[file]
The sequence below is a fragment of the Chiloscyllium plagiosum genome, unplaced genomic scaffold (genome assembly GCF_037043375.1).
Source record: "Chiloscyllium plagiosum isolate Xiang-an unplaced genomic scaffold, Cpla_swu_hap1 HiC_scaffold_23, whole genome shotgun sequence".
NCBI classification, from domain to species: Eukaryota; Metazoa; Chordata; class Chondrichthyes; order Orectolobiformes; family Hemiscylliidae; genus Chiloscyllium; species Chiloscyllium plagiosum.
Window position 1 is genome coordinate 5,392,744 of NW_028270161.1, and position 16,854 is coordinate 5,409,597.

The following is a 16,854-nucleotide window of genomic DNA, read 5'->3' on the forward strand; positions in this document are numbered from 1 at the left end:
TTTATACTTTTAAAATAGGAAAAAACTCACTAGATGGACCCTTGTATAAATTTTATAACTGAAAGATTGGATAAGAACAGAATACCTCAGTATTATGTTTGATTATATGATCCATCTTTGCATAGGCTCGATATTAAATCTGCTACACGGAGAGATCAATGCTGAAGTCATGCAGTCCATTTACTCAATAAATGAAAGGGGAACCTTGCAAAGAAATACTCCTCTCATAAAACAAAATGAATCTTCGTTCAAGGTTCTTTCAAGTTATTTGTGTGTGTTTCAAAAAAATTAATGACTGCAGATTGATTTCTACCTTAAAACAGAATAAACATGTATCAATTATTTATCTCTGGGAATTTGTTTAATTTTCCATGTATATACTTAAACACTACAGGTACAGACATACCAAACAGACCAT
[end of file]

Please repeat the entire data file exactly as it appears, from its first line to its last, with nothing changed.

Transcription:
The sequence below is a fragment of the Chiloscyllium plagiosum genome, unplaced genomic scaffold (genome assembly GCF_037043375.1).
Source record: "Chiloscyllium plagiosum isolate Xiang-an unplaced genomic scaffold, Cpla_swu_hap1 HiC_scaffold_23, whole genome shotgun sequence".
NCBI classification, from domain to species: Eukaryota; Metazoa; Chordata; class Chondrichthyes; order Orectolobiformes; family Hemiscylliidae; genus Chiloscyllium; species Chiloscyllium plagiosum.
Window position 1 is genome coordinate 5,392,744 of NW_028270161.1, and position 16,854 is coordinate 5,409,597.

The following is a 16,854-nucleotide window of genomic DNA, read 5'->3' on the forward strand; positions in this document are numbered from 1 at the left end:
TTTATACTTTTAAAATAGGAAAAAACTCACTAGATGGACCCTTGTATAAATTTTATAACTGAAAGATTGGATAAGAACAGAATACCTCAGTATTATGTTTGATTATATGATCCATCTTTGCATAGGCTCGATATTAAATCTGCTACACGGAGAGATCAATGCTGAAGTCATGCAGTCCATTTACTCAATAAATGAAAGGGGAACCTTGCAAAGAAATACTCCTCTCATAAAACAAAATGAATCTTCGTTCAAGGTTCTTTCAAGTTATTTGTGTGTGTTTCAAAAAAATTAATGACTGCAGATTGATTTCTACCTTAAAACAGAATAAACATGTATCAATTATTTATCTCTGGGAATTTGTTTAATTTTCCATGTATATACTTAAACACTACAGGTACAGACATACCAAACAGACCAT